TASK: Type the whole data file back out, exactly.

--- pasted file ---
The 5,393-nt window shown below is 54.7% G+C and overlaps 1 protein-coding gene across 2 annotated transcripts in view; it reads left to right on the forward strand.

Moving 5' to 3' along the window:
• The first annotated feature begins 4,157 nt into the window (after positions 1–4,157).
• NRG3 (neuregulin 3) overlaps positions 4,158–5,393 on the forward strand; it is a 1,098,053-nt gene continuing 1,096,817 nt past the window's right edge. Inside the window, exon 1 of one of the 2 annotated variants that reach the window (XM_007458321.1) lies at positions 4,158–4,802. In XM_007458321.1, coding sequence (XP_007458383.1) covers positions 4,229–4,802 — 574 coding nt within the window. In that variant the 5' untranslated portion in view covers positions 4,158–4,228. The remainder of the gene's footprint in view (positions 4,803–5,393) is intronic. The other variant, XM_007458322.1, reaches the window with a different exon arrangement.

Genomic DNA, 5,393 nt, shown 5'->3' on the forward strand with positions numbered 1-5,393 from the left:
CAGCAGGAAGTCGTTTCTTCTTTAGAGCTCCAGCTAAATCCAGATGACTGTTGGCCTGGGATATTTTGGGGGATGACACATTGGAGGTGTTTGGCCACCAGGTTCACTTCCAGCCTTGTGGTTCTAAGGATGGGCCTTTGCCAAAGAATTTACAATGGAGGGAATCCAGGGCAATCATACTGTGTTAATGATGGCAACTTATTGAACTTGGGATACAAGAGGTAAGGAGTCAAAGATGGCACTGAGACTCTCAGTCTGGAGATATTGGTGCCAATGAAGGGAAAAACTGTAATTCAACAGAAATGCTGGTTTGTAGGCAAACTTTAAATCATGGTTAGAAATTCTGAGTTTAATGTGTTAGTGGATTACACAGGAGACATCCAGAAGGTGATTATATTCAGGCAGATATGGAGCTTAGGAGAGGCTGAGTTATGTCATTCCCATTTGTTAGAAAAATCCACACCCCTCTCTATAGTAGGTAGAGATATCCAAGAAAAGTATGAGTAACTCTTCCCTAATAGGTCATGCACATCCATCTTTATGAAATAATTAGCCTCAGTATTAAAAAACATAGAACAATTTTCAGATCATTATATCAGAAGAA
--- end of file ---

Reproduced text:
The 5,393-nt window shown below is 54.7% G+C and overlaps 1 protein-coding gene across 2 annotated transcripts in view; it reads left to right on the forward strand.

Moving 5' to 3' along the window:
• The first annotated feature begins 4,157 nt into the window (after positions 1–4,157).
• NRG3 (neuregulin 3) overlaps positions 4,158–5,393 on the forward strand; it is a 1,098,053-nt gene continuing 1,096,817 nt past the window's right edge. Inside the window, exon 1 of one of the 2 annotated variants that reach the window (XM_007458321.1) lies at positions 4,158–4,802. In XM_007458321.1, coding sequence (XP_007458383.1) covers positions 4,229–4,802 — 574 coding nt within the window. In that variant the 5' untranslated portion in view covers positions 4,158–4,228. The remainder of the gene's footprint in view (positions 4,803–5,393) is intronic. The other variant, XM_007458322.1, reaches the window with a different exon arrangement.

Genomic DNA, 5,393 nt, shown 5'->3' on the forward strand with positions numbered 1-5,393 from the left:
CAGCAGGAAGTCGTTTCTTCTTTAGAGCTCCAGCTAAATCCAGATGACTGTTGGCCTGGGATATTTTGGGGGATGACACATTGGAGGTGTTTGGCCACCAGGTTCACTTCCAGCCTTGTGGTTCTAAGGATGGGCCTTTGCCAAAGAATTTACAATGGAGGGAATCCAGGGCAATCATACTGTGTTAATGATGGCAACTTATTGAACTTGGGATACAAGAGGTAAGGAGTCAAAGATGGCACTGAGACTCTCAGTCTGGAGATATTGGTGCCAATGAAGGGAAAAACTGTAATTCAACAGAAATGCTGGTTTGTAGGCAAACTTTAAATCATGGTTAGAAATTCTGAGTTTAATGTGTTAGTGGATTACACAGGAGACATCCAGAAGGTGATTATATTCAGGCAGATATGGAGCTTAGGAGAGGCTGAGTTATGTCATTCCCATTTGTTAGAAAAATCCACACCCCTCTCTATAGTAGGTAGAGATATCCAAGAAAAGTATGAGTAACTCTTCCCTAATAGGTCATGCACATCCATCTTTATGAAATAATTAGCCTCAGTATTAAAAAACATAGAACAATTTTCAGATCATTATATCAGAAGAA